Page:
My clients are starting to expect more and more videos of software demonstrations. Interestingly enough, the sales teams are also asking for videos, but of a different type. Lastly, my department is also starting to ask for marketing-style videos that introduce clients to our various services.
VIDEO IS BECOMING EXPECTED
It should be fairly obvious to most Instructional Designers and eLearning developers that video is becoming a desired content medium because our capability to deliver various types of media has become stronger and sites like YouTube become a more prevalent as a way to deliver training content. Learners like seeing faces, watching processes, and being entertained.
At Learning Solutions, this was one of the primary discussions that was happening. When should you use video? How do you create these videos? How long should these videos be? What role does “interactive video” play in your training delivery?
We can’t really ignore this medium for much longer. Development costs used to be one of the primary barriers. Another barrier was the skills needed to edit video. A third barrier might be how to deliver these videos to your customers. Most of these barriers have now been removed.
YOU HAVE MOST OF WHAT YOU NEED IN YOUR POCKET
Most of us have the base requirements to shoot video and get acceptable audio right within our mobile device. YouTube has lowered the level of expected quality so that most of us can create an acceptable video without much assistance.
On your mobile device (especially if it is an iPhone or Android device) you have a video camera that probably records HD quality or just below. Surprisingly, the audio recording on these devices is pretty good also.
On this site, you will find various videos of interviews I shot while I was at the Learning Solutions conference. These videos were shot with my Samsung Galaxy 5 and that’s it! I was a little concerned that the audio quality would not be there, but it is alright and you can certainly hear the people I interviewed. Remember, I was in a loud expo with crowds of people all around me.
They were not edited on my phone. They were edited on a pro-sumer editing tool – Sony Vegas Movie Studio 11. But, I only paid about $80 for it a few years ago. They are about two more versions in at this point. In the end, the editing required was minimal and the cost of practically nothing.
HOW TO USE VIDEO
This is a little bit more of complex question, and I am sure that over time, I will address many aspects of this across various articles. The best and simplest advice I can offer is to keep it simple. Use it to punctuate a topic, rather than be the entire topic. In other words, use it to introduce a topic, close out a topic, demonstrate a task, or things like this. You can use it for brief interviews with Subject Matter Experts.
Just don’t try to replicate a one-hour course using all video. It is probably too complicated and time-consuming to jump in and attempt that. Plus, people don’t have the attention span for a long, instructional video like that.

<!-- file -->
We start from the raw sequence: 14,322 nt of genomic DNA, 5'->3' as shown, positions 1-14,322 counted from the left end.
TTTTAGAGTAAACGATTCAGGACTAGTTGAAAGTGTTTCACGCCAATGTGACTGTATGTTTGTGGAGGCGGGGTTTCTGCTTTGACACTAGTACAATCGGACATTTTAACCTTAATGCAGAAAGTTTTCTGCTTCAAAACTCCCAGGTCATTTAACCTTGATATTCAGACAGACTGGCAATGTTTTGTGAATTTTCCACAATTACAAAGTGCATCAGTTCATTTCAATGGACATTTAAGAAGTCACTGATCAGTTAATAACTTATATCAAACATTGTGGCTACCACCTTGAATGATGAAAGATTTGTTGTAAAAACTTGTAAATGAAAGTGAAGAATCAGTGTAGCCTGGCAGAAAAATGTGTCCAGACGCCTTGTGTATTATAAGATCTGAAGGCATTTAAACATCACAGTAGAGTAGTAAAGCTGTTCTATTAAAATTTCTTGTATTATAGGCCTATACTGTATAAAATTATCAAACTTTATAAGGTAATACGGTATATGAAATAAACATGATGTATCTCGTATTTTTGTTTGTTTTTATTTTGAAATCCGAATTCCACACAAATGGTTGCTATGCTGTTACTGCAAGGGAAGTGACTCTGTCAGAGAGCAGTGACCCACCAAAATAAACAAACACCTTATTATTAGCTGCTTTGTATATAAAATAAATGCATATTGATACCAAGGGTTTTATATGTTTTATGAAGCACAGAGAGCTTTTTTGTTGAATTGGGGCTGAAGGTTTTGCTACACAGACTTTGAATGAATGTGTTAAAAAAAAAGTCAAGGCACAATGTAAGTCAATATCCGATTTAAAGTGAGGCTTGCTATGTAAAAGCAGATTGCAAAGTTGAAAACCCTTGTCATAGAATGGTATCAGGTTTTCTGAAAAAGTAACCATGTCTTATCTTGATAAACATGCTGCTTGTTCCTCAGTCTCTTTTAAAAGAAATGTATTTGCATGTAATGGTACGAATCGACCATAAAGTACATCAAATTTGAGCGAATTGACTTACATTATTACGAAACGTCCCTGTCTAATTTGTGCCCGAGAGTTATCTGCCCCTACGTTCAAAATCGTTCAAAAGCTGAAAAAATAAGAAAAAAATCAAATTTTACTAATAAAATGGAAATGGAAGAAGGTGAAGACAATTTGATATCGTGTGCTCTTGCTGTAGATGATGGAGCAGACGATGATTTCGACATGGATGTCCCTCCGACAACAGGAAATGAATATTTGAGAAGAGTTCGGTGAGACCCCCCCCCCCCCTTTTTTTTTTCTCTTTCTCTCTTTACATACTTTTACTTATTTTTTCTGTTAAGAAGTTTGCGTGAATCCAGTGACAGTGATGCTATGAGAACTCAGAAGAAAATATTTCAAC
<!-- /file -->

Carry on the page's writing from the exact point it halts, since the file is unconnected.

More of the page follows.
While at the conference, I got an opportunity to chat with a friend of several years, Steve Haskin. He is the award-winning principal of Industrial Strength Learning. Steve has been creating video for several decades now and is well respected in the Learning industry. He is an author for the eLearning Guild as well. In this short video, he gave me his thoughts on how to use video for learning. He even felt compelled to give his opinion on the newest trend in video, interactive video.
WHAT IS INTERACTIVE VIDEO?
I don’t think this is a new concept. What is new is how easily we can create it.
Think of the ability for a designer/developer to layer information within a video and the viewer can choose which layer of information they receive.
Here is how I see myself using this concept.
I am a proponent of showing a demonstration of a software task and then breaking that task down and explaining it further. As a viewer, maybe you want to watch someone perform this task. At various points in the demo, there are things that occur that probably require a deeper discussion. Rather than actually having that discussion in the video, I put a button on the screen that is a tip-style button. If you, the learner, want to learn more, you click the button. The video pauses and opens a new window that offers a chunk of content that is the deeper discussion. When the you are done, simply close the window and click the play button and continue the demo. This repeats several times during the single video. With this, I can effectively present 30 minutes of content within a 5-minute video, because the bulk of the content is not actually in the video – the video links to it as needed.
I got a chance to see David Anderson, of Articulate, show how to create this type of video and was very impressed with how simple it was…and how obvious it was to do it. I am a Captivate user, so within a matter of days, I was trying this out in my own software to see what I could create. I successfully created some functional test projects. In another video, I will show you what I did to make this work.
Once you understand this concept, you can apply it to things like scenarios, role play, and even create interactive case studies.
HAVE YOU USED VIDEO IN LEARNING?
I think it would be interesting to have a larger discussion about how each of us uses video. If you have seen success with this, feel free to share.
- Have you used Interactive Video? Was it successful?
- How did you deliver that video to your customer?
As more of us develop in this medium, the answers to these questions will become very valuable as a resource.